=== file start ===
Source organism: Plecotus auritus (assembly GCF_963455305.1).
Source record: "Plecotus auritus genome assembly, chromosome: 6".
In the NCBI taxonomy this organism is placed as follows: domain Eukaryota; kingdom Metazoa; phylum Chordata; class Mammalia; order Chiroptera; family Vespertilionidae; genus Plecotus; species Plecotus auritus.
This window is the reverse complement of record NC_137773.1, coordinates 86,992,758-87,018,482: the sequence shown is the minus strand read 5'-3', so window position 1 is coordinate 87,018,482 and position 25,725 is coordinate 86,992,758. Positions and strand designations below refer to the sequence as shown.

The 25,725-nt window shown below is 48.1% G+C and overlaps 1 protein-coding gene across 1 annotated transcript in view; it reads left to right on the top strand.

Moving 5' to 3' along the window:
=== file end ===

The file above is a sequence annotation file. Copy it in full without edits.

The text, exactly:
Source organism: Plecotus auritus (assembly GCF_963455305.1).
Source record: "Plecotus auritus genome assembly, chromosome: 6".
In the NCBI taxonomy this organism is placed as follows: domain Eukaryota; kingdom Metazoa; phylum Chordata; class Mammalia; order Chiroptera; family Vespertilionidae; genus Plecotus; species Plecotus auritus.
This window is the reverse complement of record NC_137773.1, coordinates 86,992,758-87,018,482: the sequence shown is the minus strand read 5'-3', so window position 1 is coordinate 87,018,482 and position 25,725 is coordinate 86,992,758. Positions and strand designations below refer to the sequence as shown.

The 25,725-nt window shown below is 48.1% G+C and overlaps 1 protein-coding gene across 1 annotated transcript in view; it reads left to right on the top strand.

Moving 5' to 3' along the window: